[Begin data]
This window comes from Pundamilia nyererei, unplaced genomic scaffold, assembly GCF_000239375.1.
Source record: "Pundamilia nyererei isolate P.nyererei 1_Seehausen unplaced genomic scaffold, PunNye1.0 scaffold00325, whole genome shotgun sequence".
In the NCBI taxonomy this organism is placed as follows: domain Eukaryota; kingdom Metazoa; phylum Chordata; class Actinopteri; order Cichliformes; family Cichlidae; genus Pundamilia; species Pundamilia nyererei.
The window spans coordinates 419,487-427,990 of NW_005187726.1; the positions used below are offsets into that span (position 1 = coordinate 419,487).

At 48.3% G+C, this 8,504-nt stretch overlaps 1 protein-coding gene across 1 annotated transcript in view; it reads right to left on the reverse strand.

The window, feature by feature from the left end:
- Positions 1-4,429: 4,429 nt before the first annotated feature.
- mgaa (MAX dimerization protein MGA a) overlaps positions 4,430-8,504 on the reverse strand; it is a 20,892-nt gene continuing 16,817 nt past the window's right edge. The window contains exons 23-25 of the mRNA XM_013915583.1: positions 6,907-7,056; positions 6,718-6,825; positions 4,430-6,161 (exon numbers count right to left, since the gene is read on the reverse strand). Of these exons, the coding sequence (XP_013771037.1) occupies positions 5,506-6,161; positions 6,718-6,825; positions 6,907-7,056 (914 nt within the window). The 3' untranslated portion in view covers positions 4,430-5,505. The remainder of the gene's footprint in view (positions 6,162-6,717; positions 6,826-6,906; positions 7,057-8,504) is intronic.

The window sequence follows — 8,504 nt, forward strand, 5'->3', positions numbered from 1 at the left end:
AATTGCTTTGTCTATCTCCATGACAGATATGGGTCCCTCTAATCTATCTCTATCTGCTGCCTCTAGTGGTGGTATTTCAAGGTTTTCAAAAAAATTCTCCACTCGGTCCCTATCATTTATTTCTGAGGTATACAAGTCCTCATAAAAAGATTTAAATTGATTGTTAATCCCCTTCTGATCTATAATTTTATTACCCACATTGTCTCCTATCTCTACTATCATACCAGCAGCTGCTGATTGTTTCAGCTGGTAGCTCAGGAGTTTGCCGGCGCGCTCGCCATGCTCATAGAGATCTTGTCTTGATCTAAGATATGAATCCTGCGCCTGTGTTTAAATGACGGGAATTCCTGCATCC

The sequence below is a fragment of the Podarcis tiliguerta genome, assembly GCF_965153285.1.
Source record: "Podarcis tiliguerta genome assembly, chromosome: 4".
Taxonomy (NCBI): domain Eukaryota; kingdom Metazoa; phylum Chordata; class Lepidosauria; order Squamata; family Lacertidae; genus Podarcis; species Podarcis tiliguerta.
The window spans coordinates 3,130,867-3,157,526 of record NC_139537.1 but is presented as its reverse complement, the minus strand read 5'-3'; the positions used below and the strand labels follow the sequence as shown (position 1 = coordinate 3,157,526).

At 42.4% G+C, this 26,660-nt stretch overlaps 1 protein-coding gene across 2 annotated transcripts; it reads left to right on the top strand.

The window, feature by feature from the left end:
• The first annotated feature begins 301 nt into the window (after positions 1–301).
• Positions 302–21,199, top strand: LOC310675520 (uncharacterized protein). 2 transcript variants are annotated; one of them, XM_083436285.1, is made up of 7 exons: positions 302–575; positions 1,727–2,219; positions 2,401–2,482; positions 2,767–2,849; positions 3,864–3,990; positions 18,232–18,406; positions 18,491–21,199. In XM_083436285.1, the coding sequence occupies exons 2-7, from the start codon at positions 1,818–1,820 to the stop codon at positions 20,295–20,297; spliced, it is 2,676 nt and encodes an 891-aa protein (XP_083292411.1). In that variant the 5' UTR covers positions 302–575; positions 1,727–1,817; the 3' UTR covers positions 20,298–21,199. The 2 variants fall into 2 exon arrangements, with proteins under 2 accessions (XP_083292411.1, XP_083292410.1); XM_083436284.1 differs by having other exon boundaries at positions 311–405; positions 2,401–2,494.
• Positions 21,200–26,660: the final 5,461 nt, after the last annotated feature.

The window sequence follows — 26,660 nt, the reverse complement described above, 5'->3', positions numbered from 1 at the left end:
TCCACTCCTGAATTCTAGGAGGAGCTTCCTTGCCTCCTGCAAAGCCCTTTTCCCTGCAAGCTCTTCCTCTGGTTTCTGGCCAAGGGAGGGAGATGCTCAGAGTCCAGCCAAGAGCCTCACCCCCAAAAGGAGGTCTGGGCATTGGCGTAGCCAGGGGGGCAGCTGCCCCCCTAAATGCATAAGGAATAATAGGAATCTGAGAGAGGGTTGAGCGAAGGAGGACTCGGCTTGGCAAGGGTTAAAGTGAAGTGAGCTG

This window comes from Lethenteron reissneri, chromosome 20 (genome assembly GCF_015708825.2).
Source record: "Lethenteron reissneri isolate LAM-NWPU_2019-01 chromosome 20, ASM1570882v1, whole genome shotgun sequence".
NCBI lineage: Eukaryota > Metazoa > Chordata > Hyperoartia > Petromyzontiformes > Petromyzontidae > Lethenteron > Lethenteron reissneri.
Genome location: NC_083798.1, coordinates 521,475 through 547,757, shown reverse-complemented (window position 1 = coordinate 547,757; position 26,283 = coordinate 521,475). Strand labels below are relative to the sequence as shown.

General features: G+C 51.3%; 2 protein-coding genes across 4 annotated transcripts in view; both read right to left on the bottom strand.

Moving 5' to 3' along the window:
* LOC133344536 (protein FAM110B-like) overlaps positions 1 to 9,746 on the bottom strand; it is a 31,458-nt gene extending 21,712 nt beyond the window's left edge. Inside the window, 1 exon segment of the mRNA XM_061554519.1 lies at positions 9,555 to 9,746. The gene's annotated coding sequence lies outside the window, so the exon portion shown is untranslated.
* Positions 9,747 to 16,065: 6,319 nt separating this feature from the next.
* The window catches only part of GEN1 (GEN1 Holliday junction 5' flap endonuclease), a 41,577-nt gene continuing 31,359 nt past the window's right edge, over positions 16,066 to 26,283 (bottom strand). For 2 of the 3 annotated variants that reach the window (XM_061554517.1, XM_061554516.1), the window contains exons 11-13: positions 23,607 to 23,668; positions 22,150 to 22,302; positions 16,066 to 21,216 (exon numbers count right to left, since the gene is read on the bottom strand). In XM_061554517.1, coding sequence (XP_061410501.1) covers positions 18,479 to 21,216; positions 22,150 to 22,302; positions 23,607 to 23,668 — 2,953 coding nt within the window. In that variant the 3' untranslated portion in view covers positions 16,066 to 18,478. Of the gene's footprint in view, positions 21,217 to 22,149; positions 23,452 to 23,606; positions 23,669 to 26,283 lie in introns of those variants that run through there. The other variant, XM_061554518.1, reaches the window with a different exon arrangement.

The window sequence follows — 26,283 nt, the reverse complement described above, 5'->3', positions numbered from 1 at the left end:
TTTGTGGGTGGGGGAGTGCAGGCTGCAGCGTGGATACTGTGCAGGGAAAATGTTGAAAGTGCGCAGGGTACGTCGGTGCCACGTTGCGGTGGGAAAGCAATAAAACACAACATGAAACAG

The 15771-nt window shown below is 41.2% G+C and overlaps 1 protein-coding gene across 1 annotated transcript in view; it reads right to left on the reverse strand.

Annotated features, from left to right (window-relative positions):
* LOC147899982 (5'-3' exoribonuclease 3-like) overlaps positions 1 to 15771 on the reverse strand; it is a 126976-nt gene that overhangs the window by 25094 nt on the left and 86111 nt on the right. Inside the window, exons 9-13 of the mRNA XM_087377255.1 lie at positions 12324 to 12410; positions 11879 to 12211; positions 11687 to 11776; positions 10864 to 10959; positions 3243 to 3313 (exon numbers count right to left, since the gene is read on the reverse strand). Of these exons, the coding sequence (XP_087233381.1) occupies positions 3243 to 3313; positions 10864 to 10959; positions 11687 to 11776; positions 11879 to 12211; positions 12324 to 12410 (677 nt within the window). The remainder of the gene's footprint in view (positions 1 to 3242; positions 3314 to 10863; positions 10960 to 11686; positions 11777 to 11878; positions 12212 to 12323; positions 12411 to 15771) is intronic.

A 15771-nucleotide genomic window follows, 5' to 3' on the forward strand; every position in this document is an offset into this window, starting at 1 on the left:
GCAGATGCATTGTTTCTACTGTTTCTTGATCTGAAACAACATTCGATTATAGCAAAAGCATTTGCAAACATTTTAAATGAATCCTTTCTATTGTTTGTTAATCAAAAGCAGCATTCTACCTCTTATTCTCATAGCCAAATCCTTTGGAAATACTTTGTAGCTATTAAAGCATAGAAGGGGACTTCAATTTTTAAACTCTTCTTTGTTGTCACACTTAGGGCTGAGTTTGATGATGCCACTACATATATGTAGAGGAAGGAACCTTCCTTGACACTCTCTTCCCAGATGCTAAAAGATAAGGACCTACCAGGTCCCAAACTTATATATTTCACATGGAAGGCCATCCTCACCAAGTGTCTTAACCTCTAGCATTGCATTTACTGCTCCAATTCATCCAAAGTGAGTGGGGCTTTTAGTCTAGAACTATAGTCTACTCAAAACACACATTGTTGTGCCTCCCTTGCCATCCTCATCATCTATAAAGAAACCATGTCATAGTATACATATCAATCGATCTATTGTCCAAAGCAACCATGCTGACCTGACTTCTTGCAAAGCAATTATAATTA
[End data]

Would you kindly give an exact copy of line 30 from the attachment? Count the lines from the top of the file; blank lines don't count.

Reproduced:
* The window catches only part of GEN1 (GEN1 Holliday junction 5' flap endonuclease), a 41,577-nt gene continuing 31,359 nt past the window's right edge, over positions 16,066 to 26,283 (bottom strand). For 2 of the 3 annotated variants that reach the window (XM_061554517.1, XM_061554516.1), the window contains exons 11-13: positions 23,607 to 23,668; positions 22,150 to 22,302; positions 16,066 to 21,216 (exon numbers count right to left, since the gene is read on the bottom strand). In XM_061554517.1, coding sequence (XP_061410501.1) covers positions 18,479 to 21,216; positions 22,150 to 22,302; positions 23,607 to 23,668 — 2,953 coding nt within the window. In that variant the 3' untranslated portion in view covers positions 16,066 to 18,478. Of the gene's footprint in view, positions 21,217 to 22,149; positions 23,452 to 23,606; positions 23,669 to 26,283 lie in introns of those variants that run through there. The other variant, XM_061554518.1, reaches the window with a different exon arrangement.